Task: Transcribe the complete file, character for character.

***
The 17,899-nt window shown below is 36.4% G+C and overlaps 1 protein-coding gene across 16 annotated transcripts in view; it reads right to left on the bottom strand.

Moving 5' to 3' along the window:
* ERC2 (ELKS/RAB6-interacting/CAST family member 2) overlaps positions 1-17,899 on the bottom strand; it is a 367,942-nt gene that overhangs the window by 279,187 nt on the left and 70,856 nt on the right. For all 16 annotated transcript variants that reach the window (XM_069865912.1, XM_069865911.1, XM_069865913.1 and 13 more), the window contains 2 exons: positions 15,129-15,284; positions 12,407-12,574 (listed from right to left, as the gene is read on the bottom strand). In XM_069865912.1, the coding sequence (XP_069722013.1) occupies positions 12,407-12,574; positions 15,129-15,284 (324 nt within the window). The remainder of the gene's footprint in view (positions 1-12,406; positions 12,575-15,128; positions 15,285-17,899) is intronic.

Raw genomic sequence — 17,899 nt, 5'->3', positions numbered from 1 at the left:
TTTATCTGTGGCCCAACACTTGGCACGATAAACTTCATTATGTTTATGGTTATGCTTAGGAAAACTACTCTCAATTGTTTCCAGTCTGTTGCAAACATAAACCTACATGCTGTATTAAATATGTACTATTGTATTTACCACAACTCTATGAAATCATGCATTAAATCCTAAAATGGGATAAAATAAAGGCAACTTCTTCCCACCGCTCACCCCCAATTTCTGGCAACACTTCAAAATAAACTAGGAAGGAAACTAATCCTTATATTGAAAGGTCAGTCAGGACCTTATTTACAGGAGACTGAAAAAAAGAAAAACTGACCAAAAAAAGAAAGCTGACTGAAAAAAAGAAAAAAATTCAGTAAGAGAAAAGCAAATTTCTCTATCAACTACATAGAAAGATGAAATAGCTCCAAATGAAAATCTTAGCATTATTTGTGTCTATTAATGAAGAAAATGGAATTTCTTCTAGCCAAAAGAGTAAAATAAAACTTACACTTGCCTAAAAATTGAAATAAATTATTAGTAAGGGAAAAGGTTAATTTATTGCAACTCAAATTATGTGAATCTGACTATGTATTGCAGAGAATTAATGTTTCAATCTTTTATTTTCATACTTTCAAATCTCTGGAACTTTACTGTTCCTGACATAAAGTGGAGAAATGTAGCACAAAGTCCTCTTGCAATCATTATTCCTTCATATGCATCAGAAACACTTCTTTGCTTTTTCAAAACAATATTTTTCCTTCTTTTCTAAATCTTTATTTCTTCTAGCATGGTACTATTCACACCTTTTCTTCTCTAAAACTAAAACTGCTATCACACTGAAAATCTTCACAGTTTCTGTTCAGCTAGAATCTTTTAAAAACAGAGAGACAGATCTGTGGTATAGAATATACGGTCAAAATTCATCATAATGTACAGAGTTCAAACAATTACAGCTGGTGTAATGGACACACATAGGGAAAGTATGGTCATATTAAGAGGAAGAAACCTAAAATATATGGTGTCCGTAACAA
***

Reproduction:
The 17,899-nt window shown below is 36.4% G+C and overlaps 1 protein-coding gene across 16 annotated transcripts in view; it reads right to left on the bottom strand.

Moving 5' to 3' along the window:
* ERC2 (ELKS/RAB6-interacting/CAST family member 2) overlaps positions 1-17,899 on the bottom strand; it is a 367,942-nt gene that overhangs the window by 279,187 nt on the left and 70,856 nt on the right. For all 16 annotated transcript variants that reach the window (XM_069865912.1, XM_069865911.1, XM_069865913.1 and 13 more), the window contains 2 exons: positions 15,129-15,284; positions 12,407-12,574 (listed from right to left, as the gene is read on the bottom strand). In XM_069865912.1, the coding sequence (XP_069722013.1) occupies positions 12,407-12,574; positions 15,129-15,284 (324 nt within the window). The remainder of the gene's footprint in view (positions 1-12,406; positions 12,575-15,128; positions 15,285-17,899) is intronic.

Raw genomic sequence — 17,899 nt, 5'->3', positions numbered from 1 at the left:
TTTATCTGTGGCCCAACACTTGGCACGATAAACTTCATTATGTTTATGGTTATGCTTAGGAAAACTACTCTCAATTGTTTCCAGTCTGTTGCAAACATAAACCTACATGCTGTATTAAATATGTACTATTGTATTTACCACAACTCTATGAAATCATGCATTAAATCCTAAAATGGGATAAAATAAAGGCAACTTCTTCCCACCGCTCACCCCCAATTTCTGGCAACACTTCAAAATAAACTAGGAAGGAAACTAATCCTTATATTGAAAGGTCAGTCAGGACCTTATTTACAGGAGACTGAAAAAAAGAAAAACTGACCAAAAAAAGAAAGCTGACTGAAAAAAAGAAAAAAATTCAGTAAGAGAAAAGCAAATTTCTCTATCAACTACATAGAAAGATGAAATAGCTCCAAATGAAAATCTTAGCATTATTTGTGTCTATTAATGAAGAAAATGGAATTTCTTCTAGCCAAAAGAGTAAAATAAAACTTACACTTGCCTAAAAATTGAAATAAATTATTAGTAAGGGAAAAGGTTAATTTATTGCAACTCAAATTATGTGAATCTGACTATGTATTGCAGAGAATTAATGTTTCAATCTTTTATTTTCATACTTTCAAATCTCTGGAACTTTACTGTTCCTGACATAAAGTGGAGAAATGTAGCACAAAGTCCTCTTGCAATCATTATTCCTTCATATGCATCAGAAACACTTCTTTGCTTTTTCAAAACAATATTTTTCCTTCTTTTCTAAATCTTTATTTCTTCTAGCATGGTACTATTCACACCTTTTCTTCTCTAAAACTAAAACTGCTATCACACTGAAAATCTTCACAGTTTCTGTTCAGCTAGAATCTTTTAAAAACAGAGAGACAGATCTGTGGTATAGAATATACGGTCAAAATTCATCATAATGTACAGAGTTCAAACAATTACAGCTGGTGTAATGGACACACATAGGGAAAGTATGGTCATATTAAGAGGAAGAAACCTAAAATATATGGTGTCCGTAACAA